- Dextran Alginate
- Corn starch / amylopectin
Yum! Right? It's like the who's-who of prebiotic fibers...well, they missed raw potato starch, but we'll let it slide, haha.
The mice were divided into groups, fed the different diets, and after a while, examined to see what the diets did to their gut bacteria and mucus layer. Also, they infected the groups with a pathogen (C. rodentium), a nasty bacteria that causes infections ("colitis") similar to what humans get when exposed to certain E. coli strains and viruses.
As expected, the mice fed the fiber-rich (FR) diet had a nice, thick mucus layer, and it protected the mice from C. rodentium's damaging infections. The fiber-free (FF) fed mice had sickly, thin mucus that provided no protection against C. rodentium.
And what of the prebiotic-rich (PRE) diet? Oooops. It was just like the FF diet! No protection at all. Who would have guessed?
Real Life Lessons
I have been hammering you all for years to eat more fiber. Even recommending things like raw potato starch, inulin, or crazy mixtures as faithful commenter "Wilbur" has taken to a whole new level. I hear from people on a near-daily basis saying that since adding these fibers and prebiotics to their diets, they are feeling better, losing weight, and seeing many benefits.
I've also railed against the SAD, the Westernized diet lacking fresh fruit and vegetables, fiber, resistant starch, and myriad unpronounceable nutrients like polyphenols and flavonoids.
Many people have been using things like raw potato starch and inulin to negate any problems caused from the lack of fiber in popular low-carb or ketogenic diets. But what this paper shows, taking a couple spoonfuls of powder is probably not gonna cut it!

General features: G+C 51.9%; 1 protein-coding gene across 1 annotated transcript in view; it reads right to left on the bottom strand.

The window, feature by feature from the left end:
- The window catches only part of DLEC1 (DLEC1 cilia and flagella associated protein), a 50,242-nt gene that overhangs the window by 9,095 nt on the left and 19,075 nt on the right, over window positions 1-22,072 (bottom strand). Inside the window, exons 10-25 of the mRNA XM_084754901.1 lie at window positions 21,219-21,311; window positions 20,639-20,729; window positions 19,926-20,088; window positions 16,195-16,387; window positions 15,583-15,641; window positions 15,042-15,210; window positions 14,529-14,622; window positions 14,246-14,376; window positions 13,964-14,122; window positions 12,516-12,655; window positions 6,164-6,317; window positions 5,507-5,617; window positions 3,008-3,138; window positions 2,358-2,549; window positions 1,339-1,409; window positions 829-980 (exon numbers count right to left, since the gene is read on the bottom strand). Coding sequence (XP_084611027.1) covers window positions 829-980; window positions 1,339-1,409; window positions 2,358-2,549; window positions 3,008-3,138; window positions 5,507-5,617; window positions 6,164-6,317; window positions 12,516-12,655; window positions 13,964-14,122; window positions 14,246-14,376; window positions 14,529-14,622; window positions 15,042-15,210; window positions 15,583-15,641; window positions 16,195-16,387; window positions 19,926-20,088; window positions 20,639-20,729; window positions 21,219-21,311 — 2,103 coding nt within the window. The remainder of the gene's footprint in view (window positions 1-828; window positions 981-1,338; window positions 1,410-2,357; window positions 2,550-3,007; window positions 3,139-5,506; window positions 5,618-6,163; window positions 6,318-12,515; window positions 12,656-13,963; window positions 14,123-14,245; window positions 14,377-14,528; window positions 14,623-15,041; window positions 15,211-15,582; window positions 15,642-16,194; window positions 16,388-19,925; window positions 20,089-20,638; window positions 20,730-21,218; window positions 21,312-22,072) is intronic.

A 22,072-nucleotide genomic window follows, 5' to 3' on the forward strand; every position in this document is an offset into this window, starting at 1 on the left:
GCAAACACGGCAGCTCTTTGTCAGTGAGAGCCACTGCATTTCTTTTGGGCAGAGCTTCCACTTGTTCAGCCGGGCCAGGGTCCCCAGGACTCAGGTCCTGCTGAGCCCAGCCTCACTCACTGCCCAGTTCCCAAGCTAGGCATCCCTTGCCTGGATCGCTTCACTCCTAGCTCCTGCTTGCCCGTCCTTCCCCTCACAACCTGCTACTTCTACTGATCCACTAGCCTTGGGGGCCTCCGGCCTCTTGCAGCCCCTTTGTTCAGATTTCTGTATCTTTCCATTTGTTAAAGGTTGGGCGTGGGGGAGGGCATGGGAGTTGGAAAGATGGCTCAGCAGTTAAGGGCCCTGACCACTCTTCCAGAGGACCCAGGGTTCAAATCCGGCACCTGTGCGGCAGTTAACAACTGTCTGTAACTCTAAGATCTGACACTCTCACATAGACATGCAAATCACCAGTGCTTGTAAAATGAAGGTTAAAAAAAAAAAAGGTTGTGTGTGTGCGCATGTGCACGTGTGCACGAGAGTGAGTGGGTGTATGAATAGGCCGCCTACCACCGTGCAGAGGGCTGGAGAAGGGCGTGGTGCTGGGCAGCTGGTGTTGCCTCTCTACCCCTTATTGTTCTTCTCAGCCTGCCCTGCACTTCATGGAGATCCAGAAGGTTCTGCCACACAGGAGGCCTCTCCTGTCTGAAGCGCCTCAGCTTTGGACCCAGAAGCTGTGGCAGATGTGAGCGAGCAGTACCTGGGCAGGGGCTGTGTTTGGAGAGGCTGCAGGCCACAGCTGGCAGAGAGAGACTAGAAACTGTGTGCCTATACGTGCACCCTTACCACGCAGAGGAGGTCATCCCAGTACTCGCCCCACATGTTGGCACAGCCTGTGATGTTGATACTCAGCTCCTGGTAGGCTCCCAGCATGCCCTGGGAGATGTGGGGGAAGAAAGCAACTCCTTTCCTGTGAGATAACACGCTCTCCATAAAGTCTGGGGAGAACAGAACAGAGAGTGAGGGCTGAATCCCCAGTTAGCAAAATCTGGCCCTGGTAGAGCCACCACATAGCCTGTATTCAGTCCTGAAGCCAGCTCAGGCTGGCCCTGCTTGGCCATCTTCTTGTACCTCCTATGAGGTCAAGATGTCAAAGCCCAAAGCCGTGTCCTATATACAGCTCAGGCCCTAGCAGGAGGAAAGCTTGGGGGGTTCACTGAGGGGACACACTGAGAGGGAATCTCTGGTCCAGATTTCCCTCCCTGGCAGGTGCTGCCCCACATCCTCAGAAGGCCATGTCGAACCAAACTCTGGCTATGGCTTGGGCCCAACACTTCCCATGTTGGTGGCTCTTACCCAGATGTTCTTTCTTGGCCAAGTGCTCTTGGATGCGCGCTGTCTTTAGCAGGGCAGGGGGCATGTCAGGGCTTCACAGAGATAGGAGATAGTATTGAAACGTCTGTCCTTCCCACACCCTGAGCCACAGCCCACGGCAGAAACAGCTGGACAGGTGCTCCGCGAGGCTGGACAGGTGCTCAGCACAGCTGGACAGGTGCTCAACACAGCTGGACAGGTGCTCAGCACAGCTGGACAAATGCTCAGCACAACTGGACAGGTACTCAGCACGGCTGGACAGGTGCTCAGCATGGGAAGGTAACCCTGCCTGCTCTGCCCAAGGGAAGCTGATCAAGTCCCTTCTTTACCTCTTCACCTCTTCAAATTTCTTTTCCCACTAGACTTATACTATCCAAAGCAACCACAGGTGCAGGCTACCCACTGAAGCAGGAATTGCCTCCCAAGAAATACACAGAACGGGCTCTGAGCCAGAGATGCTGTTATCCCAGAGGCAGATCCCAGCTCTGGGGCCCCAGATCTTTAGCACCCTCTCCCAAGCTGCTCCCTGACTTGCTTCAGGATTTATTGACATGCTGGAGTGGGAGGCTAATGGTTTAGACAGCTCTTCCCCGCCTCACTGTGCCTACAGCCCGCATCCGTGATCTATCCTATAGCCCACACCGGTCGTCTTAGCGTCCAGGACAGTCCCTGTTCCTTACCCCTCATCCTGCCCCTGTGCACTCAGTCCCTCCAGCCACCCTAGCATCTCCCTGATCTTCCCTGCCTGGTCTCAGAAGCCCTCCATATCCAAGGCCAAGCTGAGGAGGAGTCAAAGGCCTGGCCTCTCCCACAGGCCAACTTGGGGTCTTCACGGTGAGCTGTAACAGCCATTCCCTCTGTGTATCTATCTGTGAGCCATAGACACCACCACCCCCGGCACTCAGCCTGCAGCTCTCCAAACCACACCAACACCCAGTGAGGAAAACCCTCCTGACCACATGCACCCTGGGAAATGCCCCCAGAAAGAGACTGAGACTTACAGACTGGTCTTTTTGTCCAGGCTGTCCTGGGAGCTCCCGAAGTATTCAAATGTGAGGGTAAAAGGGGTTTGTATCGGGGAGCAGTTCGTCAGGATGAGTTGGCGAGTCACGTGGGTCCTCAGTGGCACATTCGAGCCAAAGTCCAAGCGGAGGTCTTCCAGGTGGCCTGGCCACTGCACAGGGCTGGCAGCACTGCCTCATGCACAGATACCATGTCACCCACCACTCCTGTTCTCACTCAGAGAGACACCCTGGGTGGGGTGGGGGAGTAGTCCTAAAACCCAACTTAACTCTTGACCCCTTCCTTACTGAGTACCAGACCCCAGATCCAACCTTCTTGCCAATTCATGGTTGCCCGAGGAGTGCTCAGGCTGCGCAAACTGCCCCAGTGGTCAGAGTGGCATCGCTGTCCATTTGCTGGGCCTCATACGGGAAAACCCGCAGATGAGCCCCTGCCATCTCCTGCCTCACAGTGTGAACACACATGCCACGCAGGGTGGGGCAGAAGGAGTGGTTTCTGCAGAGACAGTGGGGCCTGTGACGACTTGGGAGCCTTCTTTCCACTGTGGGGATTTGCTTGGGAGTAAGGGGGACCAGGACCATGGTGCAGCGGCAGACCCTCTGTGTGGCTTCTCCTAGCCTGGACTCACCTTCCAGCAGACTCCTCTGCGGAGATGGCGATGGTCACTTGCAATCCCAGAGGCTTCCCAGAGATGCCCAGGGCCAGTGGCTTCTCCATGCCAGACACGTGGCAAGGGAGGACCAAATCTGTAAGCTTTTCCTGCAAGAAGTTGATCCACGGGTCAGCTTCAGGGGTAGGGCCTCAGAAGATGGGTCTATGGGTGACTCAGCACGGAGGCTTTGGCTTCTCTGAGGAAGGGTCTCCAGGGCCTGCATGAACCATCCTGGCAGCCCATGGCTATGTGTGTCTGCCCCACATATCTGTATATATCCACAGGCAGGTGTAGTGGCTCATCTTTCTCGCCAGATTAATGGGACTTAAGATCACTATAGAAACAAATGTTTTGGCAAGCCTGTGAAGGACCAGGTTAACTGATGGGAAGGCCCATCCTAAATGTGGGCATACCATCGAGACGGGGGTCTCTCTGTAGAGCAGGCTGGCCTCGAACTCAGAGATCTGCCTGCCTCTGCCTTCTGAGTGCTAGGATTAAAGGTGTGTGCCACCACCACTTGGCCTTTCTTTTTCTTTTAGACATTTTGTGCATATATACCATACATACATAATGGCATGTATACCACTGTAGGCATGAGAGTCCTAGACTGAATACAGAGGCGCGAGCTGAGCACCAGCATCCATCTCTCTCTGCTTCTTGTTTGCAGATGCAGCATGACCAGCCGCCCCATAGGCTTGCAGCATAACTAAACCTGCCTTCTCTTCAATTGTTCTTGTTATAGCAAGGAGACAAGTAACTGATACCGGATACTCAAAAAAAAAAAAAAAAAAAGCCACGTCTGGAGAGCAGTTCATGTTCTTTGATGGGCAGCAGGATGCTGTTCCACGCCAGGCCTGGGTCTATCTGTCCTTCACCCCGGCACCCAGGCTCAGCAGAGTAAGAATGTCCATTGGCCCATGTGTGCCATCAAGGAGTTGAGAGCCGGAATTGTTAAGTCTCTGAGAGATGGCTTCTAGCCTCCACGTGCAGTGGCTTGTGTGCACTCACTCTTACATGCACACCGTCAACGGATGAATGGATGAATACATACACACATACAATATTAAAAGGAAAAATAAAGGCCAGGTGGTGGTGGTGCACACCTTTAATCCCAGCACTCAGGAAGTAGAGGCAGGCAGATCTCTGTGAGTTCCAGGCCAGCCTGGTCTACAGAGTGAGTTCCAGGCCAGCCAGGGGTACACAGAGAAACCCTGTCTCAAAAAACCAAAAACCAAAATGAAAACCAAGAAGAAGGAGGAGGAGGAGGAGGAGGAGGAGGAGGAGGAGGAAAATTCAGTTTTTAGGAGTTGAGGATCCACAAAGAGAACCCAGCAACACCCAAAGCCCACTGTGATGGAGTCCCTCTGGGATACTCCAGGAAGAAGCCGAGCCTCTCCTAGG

For people who want to eat low carb or keto diets, you'd be well-advised to start adding lots of low carb plants along with your steak and eggs. Spinach, crucifers, garlic, onions, etc.
And now think about the rest of the Western world...the people not even thinking about what they eat...sorry, hate to say it, but Metamucil and VitaCrave Gummies are probably not doing a darn thing to help your gut. You gotta start eating more plants and less processed food!
Is there still a place for powder?
Yes! I am still a huge fan and I'd have loved to see an arm in this study where they gave the "purified prebiotic" formula to the mice eating the fiber-rich (FR) diet. My guess is that they would have had an even thicker and healthier mucus layer and more robust immune system.
My recommendations have not changed, and in fact I am even more resolved to keep spreading the word of a high fiber diet.
The three fibers that I highly recommend you purchase and consume a couple spoonfuls daily:
Elixa and Richard Nikoley at Free the Animal are unleashing a "Purified Prebiotic" blend on the world. I'm eager to see what the final formulation contains, and I'll let you all know when it's available.
But also, keep in mind, none of this makes a bit of a difference unless you are also eating lots of real plants and staying away from processed foods, cooking oils, refined sugars and refined grains. Eat as much real food as you can and take a spoonful or two of powder...simple. If you eat lots and lots of plants, forget the powders, it's only needed to make up for a deficit in real food.
If you are new to all this, and trying to implement a new way of adding fibers, we discussed a while back a smoothie made of blueberries, oat bran, and prebiotic powders. You can add whatever else you like, too. Turmeric, cocoa powder, honey, flaxseed, etc. The sky is the limit. Or search this blog for "fiber." Lots of great posts filled with amazing comments!
Here's the full text of the paper I've been discussing today...have a look and let me know what you think. I thought it was very thorough research. Here's another cool graphic from the paper: